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Wanted Poster



Wanted Poster - click on poster for larger view 
then click again for a gigantic view!
Of course you can right click on the poster to save
but you can cut & paste text from the pdf!


Recreated by Jim Hughes on 8/30/11 
from original poster in the first issue of 
The Hollywood Free Press; 
The Hollywood Free Paper(HFP)—Copyright ©2011; 
To make your own posters:
Click on the download arrow to the right
of each of the posters below
Wanted Poster #2  is formatted to fit 
on an 8 1/2 X 11 paper
so you can print it at home.
The larger files can be saved on a flash drive,
and taken to Kinkos and printed there.
October 7, 1969  HFP, Volume 1 # 1 (link is in the green under the poster)

The very first issue of the Hollywood Free Paper was a bit sketchy on content and rough around the edges, but the energy and fire were there. Even in this tentative, unpolished form, the potential of this new medium to spark dialogue and provoke a response among America's youth was visible.

Duane's vision for the HFP was already clear -- a strong lead article, several thought-provoking smaller pieces, at least one strong cartoon feature, a bulletin board of Movement places and events, and a poster for your wall.
Early on the morning of October 4, 1969, just three days before the HFP went to press, Diane Linkletter, daughter of then-popular television celebrity Art Linkletter, fell to her death from the sixth floor kitchen window of her Shoreham Towers apartment in Hollywood.

The belief at the time was that her death was a drug-related suicide, possibly due to an LSD flashback. A full page in the first issue of the HFP was devoted to reprinting the text of "We Love You, Call Collect", an emotional father-daughter conversation Art and Diane had recorded not long before her tragic death.


I had the Wanted Poster up on the sliding glass door to my  trailer in 1975. Some people knocking on doors came by and left a note saying, 
that Jesus didn't have long hair, 
for the Bible says, it was shameful for a man 
to have long hair.

Too bad I missed them,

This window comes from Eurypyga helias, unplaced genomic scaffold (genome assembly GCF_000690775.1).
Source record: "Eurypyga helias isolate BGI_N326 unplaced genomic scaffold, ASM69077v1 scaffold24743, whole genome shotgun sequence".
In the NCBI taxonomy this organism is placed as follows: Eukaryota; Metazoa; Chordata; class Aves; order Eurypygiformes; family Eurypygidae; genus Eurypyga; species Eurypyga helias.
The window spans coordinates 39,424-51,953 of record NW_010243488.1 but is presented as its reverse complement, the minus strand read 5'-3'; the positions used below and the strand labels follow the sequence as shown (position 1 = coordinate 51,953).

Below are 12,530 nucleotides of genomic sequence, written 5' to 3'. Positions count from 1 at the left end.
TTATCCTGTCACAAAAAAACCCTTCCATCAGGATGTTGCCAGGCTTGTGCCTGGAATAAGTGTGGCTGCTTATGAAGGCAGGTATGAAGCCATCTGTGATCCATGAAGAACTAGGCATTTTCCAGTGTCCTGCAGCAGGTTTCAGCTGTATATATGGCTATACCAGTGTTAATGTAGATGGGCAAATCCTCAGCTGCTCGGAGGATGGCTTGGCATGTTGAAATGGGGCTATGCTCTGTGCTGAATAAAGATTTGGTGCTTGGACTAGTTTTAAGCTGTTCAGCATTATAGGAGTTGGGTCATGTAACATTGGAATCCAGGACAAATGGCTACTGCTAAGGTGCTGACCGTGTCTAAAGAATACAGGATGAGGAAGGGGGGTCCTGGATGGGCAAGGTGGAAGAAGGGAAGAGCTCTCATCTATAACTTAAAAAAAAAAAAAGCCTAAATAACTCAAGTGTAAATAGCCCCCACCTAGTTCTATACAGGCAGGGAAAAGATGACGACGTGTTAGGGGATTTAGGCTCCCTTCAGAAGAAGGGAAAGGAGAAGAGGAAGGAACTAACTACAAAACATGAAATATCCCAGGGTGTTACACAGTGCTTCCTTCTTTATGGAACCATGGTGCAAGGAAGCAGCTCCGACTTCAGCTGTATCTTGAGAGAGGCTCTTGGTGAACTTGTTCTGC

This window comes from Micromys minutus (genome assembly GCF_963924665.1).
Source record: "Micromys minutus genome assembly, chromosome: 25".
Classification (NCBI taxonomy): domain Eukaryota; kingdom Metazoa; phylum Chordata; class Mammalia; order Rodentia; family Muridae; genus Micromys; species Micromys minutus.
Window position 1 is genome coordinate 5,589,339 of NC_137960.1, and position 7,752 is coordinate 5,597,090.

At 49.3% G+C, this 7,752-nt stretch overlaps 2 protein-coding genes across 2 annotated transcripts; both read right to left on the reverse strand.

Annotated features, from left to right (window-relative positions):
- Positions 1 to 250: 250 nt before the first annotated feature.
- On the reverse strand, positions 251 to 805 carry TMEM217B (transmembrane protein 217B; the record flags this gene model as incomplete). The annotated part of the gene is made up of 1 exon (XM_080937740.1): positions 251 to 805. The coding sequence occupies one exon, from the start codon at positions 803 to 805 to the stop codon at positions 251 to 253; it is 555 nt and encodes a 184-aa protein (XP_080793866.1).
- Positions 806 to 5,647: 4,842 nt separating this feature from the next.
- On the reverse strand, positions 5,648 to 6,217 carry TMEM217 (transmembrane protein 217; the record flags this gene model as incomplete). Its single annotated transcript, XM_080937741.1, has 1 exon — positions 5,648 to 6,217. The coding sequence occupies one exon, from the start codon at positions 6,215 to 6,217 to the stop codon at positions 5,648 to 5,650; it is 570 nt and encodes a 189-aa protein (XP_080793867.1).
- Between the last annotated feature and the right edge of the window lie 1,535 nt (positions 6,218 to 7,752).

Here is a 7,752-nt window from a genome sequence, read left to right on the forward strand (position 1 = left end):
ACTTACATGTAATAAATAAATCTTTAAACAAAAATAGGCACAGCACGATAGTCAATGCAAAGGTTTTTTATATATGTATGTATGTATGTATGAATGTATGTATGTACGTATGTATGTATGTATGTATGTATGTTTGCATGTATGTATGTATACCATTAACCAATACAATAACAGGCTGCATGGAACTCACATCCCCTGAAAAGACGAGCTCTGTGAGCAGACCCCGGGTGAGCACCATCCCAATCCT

it would've been a real hoot!
Real Groovy!


In the cartoon feature by Ray Hawkins, Jr. a young, bearded revolutionary wearing a bandolier became gradually more conservative and 'establishment' in his appearance and philosophy as the cartoon progressed, hinting at the way revolutionary movements often become cold and institutionalized over time.

"The only way to purify the system is to destroy it and start all over again," the young radical in the cartoon began. "We must unify all radical people for the accomplishment of our objective. All people must be helped to see the need for revolution." By the end of the last panel (not shown) he is aged and balding in a suit and tie, talking of membership, committees, and enforcing discipline. Clearly, his revolution is over.

The featured poster (pictured at left) in the first issue was a bold "wanted poster" for Jesus, describing him as the "notorious leader of an underground liberation movement" spreading an "insidious and inflammatory message."

The first issue ended with an appeal for "groovy people" to distribute the HFP.




That's our appeal today too, 
All you "groovy people" download the poster 
and if you have some fond 
Jesus Freak moments of your own
and would like to share them with us 
send us an email:


I believe the greatest revival of any generation occurred during the Jesus Revolution 
of the 60s & 70s



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Jim Hughes,
May 1, 2013, 6:35 PM
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Jim Hughes,
May 1, 2013, 6:27 PM
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Jim Hughes,
May 1, 2013, 6:26 PM
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Jim Hughes,
May 1, 2013, 6:25 PM